thin delta 3200 negativesgreenspun.com : LUSENET : B&W Photo - Film & Processing : One Thread
i recently shot some delta 3200 for the first time and was disappointed that my negatives were thin. i exposed at EI3200, used DDX and followed ilford's recommended times, etc. obviously, i need either to rate it at 1600 and develop as if it were 3200 or rate it at 3200 and develop as if it were 6400. does anyone have any experience with doing this? i'd prefer to stick with 3200 if possible, for the extra light. but i'm willing to drop down to 1600 if quality will be greatly improved.
best, brad daly
-- brad daly (firstname.lastname@example.org), March 01, 2001
I've not used this film, but I've read this is basically a 1000-1200 speed film. 3200 is a pushed speed. Suggest you run standard exposure speed tests to find a personal speed.
-- Charlie Strack (email@example.com), March 01, 2001.
I used Delta 3200 and TMZ 3200 in DD-X before, rated up to 6400 for stage (dancing), generally 15% increase in developing time. Which is like shooting at 3200 and developing at 6400.
In that small theatre 6400 EI gives 1/100 and f2-2.8.
-- Wolfram Kollig (firstname.lastname@example.org), March 02, 2001.
I like to rate it 1000-1600 & develop acccording to the contrast I want. I like overdeveloping, esp. in an acutance developer like rodinal. With super high speed films you don't have to listen to what they say about the film speed & development times, they are just a starting point. So, shoot at 1600 & develop at 3200.
-- Xosni (email@example.com), March 02, 2001.
I have been shooting this for inside sports this winter. I found that I needed to extend Ilfords recomendation by 1.5 min to get the results I want(@3200 DDX 1-4). I am however still experimenting, and that is the key.
The strange thing about shooting this film is that, many times posted pictures get burned for having to much grain, but the same pics shot the same way with say HP5+400 and a flash get burned for looking "artificial".
Be ready for the grain critisism, but if you like it, and the recipients of you efforts like it, don't worry!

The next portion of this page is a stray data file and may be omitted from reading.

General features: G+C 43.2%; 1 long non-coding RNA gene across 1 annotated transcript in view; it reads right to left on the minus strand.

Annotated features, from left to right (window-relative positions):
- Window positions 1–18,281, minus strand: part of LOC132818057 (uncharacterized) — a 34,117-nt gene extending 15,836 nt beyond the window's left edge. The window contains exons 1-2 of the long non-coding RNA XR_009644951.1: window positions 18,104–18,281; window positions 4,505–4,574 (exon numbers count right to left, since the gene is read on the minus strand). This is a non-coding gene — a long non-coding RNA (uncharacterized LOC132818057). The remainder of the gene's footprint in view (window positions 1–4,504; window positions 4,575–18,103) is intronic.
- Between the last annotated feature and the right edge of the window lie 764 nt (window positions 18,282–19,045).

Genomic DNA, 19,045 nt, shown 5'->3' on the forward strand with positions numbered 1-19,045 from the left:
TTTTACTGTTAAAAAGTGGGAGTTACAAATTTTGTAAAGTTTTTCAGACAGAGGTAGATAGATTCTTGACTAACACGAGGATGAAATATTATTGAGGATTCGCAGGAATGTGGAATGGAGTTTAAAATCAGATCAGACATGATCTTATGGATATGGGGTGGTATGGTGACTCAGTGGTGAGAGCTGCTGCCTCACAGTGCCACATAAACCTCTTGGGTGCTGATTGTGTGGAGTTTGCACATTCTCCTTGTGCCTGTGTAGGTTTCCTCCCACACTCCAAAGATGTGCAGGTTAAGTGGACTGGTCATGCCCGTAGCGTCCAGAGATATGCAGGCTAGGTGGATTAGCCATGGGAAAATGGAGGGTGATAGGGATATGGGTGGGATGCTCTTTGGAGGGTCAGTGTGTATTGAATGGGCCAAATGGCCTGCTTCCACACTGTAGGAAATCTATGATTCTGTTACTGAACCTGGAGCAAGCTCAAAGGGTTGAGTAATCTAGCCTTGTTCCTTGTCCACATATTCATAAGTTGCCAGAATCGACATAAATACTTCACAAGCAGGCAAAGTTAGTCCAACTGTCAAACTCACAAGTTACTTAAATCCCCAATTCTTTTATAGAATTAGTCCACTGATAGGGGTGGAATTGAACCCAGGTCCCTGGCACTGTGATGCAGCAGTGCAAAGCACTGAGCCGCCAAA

I have some basketball shots on my site http://www.bwphoto.itgo.com under the local sports section, football was shot outside with 3200(games started late afternoon and went under lights by the end), I had a very slow tele at the time and that was the option I chose to get the action, the first set of basketball shots are 3200 exsisting light, the second set (as noted) are same gym with HP5+ and Flash. When shooting inside, I use a sigma EX HSM 70-200 2.8, or a Canon 135 2.8, allowing me to open up and shoot faster.
IMHO 3200 has a place in your bag, it, like everything else, takes some trial and error, to get it right, I'm still working to refine my processing, and don't plan to give up...!
-- Jeff Riehl (firstname.lastname@example.org), March 02, 2001.
have tried to make prints? My experience is that D3200 negatives only LOOK flat, but prints are very good.
-- Andrey Vorobyov (AndreyVorobyov@mail.ru), March 02, 2001.
Delta 3200 shot at EI 3200 is going to have thin shadow density developed in _anything_; you're pushing the flim about one and a half stops.
Also, some of Ilford's development recommendations have been found by quite a few people to be _way_ off from anywhere near the ballpark.
Delta 3200 imho works best around EI 1600. Try these:
Delta 3200 in DD-X 1:4 11'/75F EI 1600-2000
Delta 3200 in Microphen (straight) 7'/75F EI 1600-2000
Delta 3200 in Microphen (straight) 9'30"/75F EI 3200
-- John Hicks (email@example.com), March 02, 2001.
I've collected some developing times for Delta 3200:
-- Ed Buffaloe (firstname.lastname@example.org), March 03, 2001.